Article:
Many happy holidays to all readers of our newsletter and Urbasofia followers in Romania and the rest of the world!

Pietro Elisei

Urbasofia Director

December 2020

ROLE MODEL CITIES BOOKLET – IMPLEMENTATION RESULTS

ROCK PROJECT (Regeneration and Optimisation of Cultural Heritage in creative and Knowledge cities)

After more than 3 years of implementation, ROCK project has eventually come to an end! All the energy, efforts and the successful results have been shared during the final four-day event, offering an extensive programme of 20 sessions, with more than 50 speakers and hundreds of participants. Luckily, the recordings of the ROCK Open Knowledge Week event are now available online. During the ROCK CityTalks and Campfire Sessions, the ten cities (Athens, Bologna, Cluj-Napoca, Eindhoven, Lisbon, Liverpool, Lyon, Skopje, Turin and Vilnius) presented their flagship urban interventions implemented at the local level, shared stories of change and discussed lessons learnt.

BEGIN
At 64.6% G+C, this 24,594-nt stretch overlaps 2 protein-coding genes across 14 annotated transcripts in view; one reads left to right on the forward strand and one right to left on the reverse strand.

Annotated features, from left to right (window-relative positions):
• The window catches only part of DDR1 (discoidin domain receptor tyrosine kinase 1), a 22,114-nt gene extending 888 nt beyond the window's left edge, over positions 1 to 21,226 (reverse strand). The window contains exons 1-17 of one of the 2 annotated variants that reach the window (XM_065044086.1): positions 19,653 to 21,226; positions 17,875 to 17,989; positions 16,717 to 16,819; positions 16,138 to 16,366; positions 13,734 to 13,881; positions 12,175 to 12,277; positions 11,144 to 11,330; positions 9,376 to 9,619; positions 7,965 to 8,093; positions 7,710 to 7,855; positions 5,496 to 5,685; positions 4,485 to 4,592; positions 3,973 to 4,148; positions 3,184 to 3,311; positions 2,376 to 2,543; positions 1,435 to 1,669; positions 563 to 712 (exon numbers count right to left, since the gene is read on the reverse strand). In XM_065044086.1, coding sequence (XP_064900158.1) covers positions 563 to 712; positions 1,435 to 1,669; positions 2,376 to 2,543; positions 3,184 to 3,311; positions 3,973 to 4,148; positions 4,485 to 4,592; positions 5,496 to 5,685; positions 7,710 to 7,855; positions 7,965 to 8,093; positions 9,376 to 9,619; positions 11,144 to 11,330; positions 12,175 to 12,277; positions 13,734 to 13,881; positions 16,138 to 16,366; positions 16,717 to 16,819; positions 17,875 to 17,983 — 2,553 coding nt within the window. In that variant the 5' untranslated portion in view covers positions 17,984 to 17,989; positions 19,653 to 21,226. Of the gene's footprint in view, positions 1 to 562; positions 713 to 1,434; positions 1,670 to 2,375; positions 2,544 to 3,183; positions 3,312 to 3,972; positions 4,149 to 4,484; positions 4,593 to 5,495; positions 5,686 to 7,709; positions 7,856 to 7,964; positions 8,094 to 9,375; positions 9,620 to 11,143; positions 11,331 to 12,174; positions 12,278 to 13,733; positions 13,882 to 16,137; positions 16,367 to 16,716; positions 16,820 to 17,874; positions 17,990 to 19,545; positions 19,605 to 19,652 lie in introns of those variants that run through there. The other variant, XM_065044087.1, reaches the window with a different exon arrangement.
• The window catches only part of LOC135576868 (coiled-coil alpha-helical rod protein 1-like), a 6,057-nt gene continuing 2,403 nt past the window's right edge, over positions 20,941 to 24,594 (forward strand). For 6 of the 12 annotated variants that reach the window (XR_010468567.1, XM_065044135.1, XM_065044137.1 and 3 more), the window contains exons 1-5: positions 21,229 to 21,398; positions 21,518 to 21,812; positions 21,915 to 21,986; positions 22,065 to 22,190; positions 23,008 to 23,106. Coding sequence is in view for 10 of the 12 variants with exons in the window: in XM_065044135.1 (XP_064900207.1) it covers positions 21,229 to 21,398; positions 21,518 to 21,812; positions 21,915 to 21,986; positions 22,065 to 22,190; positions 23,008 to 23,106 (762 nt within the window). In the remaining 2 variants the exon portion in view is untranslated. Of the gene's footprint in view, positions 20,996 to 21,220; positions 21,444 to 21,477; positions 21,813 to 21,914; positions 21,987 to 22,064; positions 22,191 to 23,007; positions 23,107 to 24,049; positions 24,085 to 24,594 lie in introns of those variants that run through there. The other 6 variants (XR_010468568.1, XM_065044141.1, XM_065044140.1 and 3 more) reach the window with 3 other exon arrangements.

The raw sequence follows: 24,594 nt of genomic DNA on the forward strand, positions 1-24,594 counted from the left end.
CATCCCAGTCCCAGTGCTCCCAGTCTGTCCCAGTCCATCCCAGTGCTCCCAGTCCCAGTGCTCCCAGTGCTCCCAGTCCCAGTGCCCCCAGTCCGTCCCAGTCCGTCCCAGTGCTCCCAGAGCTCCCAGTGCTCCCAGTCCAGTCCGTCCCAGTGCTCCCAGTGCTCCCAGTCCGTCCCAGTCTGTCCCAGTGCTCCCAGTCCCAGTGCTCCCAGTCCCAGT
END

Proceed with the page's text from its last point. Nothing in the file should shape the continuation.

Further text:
In these last months of 2020, URBASOFIA, as coordinator of the implementation process conducted by Role Model Cities, has edited a Booklet dedicated to the implementation results in all 7 Role Model Cities. The booklet gives an overview on the achievements obtained at local level through ROCK project, explaining where and how did ROCK approach step in and facilitated the upgrading process of different practices already in place. The journey through the specific actions of each city highlights both soft and technological tools that have been used to support the transformation of historic city centres and sites. Finally, a dedicated section is focused on how the ROCK role model cities faced coronavirus, capturing a short overview of the immediate impacts of the pandemic on the ROCK implementation process and the management of the crisis. The Booklet is now available online.